Gold drops with euro
NEW YORK (Reuters) - Gold turned moderately lower in late trade on Wednesday, chasing the euro and U.S. equity markets down after the Federal Reserve issued a report saying it should be ready to take additional measures to combat a softening economy if necessary.
Spot gold pared gains to $1,209.05 by 2:42 p.m. EDT from a high at $1,217.85 an ounce, compared with the previous session's late quote at $1,210.65.
August COMEX gold futures finished $6.50 lower at $1,207 on the COMEX metals division of the New York Mercantile Exchange.
Gold was pushed off earlier highs, reached as investor concern over the U.S. economic outlook prompted a jump in the euro. When the euro and U.S. equity markets turned lower in afternoon trade, gold prices followed.
All three markets were responding to lessening investor interest in taking on risk after the Federal Reserve's meeting minutes revealed its concern about a weakening U.S. economy.
The euro pared gains versus the dollar after the Federal Reserve felt last month that it should be ready to consider additional steps to boost the U.S. economy if the outlook took a noticeable turn for the worse.
Major U.S. stock indexes also fell after the release of the Federal Reserve's meeting minutes. .N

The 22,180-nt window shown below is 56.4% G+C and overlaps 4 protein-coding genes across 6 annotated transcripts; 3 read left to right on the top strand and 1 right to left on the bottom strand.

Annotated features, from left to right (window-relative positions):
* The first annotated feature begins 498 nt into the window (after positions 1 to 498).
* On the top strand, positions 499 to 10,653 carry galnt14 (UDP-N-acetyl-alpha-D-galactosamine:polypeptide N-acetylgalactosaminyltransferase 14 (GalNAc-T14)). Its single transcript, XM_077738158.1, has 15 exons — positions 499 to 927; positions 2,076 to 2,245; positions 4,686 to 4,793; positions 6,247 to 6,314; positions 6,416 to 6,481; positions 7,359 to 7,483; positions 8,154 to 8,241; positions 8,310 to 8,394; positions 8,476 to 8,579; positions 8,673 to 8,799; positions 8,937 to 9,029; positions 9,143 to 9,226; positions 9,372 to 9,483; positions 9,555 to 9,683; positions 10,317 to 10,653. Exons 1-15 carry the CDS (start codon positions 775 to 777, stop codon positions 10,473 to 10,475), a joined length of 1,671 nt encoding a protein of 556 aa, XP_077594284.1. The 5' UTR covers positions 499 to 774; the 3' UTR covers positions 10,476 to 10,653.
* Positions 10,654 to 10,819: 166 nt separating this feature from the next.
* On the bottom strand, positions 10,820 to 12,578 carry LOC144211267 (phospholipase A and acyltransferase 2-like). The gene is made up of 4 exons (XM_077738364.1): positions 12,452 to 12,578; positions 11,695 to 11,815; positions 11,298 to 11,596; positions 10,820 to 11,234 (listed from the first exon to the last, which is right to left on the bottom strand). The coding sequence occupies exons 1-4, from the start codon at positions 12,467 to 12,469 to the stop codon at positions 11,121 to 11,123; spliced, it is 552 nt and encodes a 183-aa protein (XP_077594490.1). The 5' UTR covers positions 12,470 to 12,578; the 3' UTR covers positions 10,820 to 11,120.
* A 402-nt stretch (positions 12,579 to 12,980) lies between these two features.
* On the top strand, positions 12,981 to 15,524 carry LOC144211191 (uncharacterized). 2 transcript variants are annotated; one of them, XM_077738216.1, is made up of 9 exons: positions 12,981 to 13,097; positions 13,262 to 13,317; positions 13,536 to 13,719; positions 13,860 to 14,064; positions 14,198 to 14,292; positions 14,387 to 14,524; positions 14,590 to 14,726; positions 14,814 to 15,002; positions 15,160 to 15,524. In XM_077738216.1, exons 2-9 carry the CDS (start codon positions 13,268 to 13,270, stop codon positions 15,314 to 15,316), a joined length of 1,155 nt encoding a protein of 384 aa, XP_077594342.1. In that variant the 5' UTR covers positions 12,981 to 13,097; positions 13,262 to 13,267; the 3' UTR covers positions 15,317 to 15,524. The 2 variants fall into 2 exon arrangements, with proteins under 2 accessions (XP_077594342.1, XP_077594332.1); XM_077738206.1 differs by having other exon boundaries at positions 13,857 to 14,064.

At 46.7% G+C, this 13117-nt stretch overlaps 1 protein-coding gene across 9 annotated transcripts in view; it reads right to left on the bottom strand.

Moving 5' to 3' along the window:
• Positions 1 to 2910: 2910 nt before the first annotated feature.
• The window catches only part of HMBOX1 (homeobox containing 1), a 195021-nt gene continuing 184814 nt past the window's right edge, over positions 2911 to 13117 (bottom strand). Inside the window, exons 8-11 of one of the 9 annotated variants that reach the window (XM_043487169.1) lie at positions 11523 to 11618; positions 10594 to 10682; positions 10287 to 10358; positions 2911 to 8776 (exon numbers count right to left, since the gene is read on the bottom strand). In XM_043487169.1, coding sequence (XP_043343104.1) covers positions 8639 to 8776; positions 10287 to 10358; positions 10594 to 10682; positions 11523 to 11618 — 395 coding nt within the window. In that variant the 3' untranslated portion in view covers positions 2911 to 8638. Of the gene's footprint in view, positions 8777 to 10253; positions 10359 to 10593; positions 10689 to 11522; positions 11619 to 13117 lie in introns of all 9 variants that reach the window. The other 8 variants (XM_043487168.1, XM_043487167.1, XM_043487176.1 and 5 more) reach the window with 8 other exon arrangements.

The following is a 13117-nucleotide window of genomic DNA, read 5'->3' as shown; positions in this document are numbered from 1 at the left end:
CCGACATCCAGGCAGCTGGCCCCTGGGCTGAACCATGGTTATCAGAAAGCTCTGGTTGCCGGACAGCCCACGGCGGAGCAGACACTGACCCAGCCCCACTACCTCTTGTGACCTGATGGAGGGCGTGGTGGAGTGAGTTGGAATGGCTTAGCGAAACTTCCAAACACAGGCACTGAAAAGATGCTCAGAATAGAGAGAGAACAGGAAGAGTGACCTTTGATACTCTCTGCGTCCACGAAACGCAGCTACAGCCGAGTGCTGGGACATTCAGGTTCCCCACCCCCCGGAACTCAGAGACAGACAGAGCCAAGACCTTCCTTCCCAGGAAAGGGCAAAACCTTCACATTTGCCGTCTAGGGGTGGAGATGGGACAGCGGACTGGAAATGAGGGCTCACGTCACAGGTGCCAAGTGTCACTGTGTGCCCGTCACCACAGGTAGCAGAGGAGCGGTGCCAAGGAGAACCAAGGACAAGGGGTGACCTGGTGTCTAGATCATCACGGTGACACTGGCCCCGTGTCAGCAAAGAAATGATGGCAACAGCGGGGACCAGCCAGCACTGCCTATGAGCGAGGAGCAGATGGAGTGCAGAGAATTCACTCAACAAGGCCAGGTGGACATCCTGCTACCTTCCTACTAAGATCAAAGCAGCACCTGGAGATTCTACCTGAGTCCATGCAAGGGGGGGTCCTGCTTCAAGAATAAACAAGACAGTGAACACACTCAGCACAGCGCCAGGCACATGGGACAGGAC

"As a result of the change in financial conditions, most participants revised down slightly their outlook for economic growth," minutes of the June 22-23 meeting of the Fed's policy panel released on Wednesday said.
Because the Fed minutes came out after most gold traders had completed their transactions for the day, some sellers may hit gold again on Thursday, said Sterling Smith, analyst at Country Hedging Inc in St. Paul, Minnesota.
Earlier, gold rallied after sales at U.S. retailers fell in June, for the second straight month, adding to evidence the economic recovery was proceeding at a moderate pace.
But the softer U.S. growth outlook underlying the Fed's message also suggested a tame outlook for inflation, which could hurt gold's upside potential.
"More than fear, inflation is gold's food," said Smith.
Despite the fluctuations, gold remained within the range that has been developing since July 1, with factors limiting both its up and downsides.
"You have got to be frightened to want to be long of gold. But we still have uncertainties," said Credit Agricole analyst Robin Bhar.
"There are still worries about debt, about currency devaluation, about inflation becoming higher. That is all supportive of this notion of there being a fairly solid floor for gold," he added.
"The risk is now for a choppy move higher toward $1,225/27. However, in the least, a recovery above $1,235 is needed to suggest that gold is primed to post new 2010 highs," said Barclays Capital in a note.
Among other precious metals, silver rose by over 1 percent to $18.44 an ounce, but then pared those gains to $18.29 compared with $18.20 in the previous session.
The gold-silver ratio -- how many ounces of silver are needed to buy an ounce of gold -- hit a two-week low of 66.5 on Tuesday as silver outperformed gold in a rising market.
"We require a close below 65.55 to bring in fresh selling of the ratio," said ScotiaMocatta in a note.
Elsewhere, spot palladium at $463.50 per ounce was barely up from $463 previously.
(Additional reporting by Jan Harvey and Amanda Cooperin London; Editing by Lisa Shumaker)
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